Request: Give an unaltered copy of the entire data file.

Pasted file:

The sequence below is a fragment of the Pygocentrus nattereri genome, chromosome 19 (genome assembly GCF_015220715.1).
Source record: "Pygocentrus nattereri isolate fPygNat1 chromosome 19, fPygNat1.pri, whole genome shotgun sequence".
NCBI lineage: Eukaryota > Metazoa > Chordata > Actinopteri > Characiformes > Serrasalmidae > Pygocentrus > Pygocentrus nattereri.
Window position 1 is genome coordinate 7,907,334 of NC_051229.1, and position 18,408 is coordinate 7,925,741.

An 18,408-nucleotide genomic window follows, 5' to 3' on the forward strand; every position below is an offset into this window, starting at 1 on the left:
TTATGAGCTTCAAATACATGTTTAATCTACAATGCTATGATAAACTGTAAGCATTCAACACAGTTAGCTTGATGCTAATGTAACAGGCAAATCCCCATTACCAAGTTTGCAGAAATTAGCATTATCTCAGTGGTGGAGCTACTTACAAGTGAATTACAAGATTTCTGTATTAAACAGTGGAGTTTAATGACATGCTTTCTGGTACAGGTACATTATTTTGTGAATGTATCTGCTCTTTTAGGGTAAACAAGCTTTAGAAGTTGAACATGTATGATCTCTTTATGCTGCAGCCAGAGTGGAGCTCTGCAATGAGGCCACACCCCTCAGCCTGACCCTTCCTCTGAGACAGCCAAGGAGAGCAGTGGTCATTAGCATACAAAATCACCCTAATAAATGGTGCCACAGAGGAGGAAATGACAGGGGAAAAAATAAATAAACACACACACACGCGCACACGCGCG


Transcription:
The sequence below is a fragment of the Pygocentrus nattereri genome, chromosome 19 (genome assembly GCF_015220715.1).
Source record: "Pygocentrus nattereri isolate fPygNat1 chromosome 19, fPygNat1.pri, whole genome shotgun sequence".
NCBI lineage: Eukaryota > Metazoa > Chordata > Actinopteri > Characiformes > Serrasalmidae > Pygocentrus > Pygocentrus nattereri.
Window position 1 is genome coordinate 7,907,334 of NC_051229.1, and position 18,408 is coordinate 7,925,741.

An 18,408-nucleotide genomic window follows, 5' to 3' on the forward strand; every position below is an offset into this window, starting at 1 on the left:
TTATGAGCTTCAAATACATGTTTAATCTACAATGCTATGATAAACTGTAAGCATTCAACACAGTTAGCTTGATGCTAATGTAACAGGCAAATCCCCATTACCAAGTTTGCAGAAATTAGCATTATCTCAGTGGTGGAGCTACTTACAAGTGAATTACAAGATTTCTGTATTAAACAGTGGAGTTTAATGACATGCTTTCTGGTACAGGTACATTATTTTGTGAATGTATCTGCTCTTTTAGGGTAAACAAGCTTTAGAAGTTGAACATGTATGATCTCTTTATGCTGCAGCCAGAGTGGAGCTCTGCAATGAGGCCACACCCCTCAGCCTGACCCTTCCTCTGAGACAGCCAAGGAGAGCAGTGGTCATTAGCATACAAAATCACCCTAATAAATGGTGCCACAGAGGAGGAAATGACAGGGGAAAAAATAAATAAACACACACACACGCGCACACGCGCG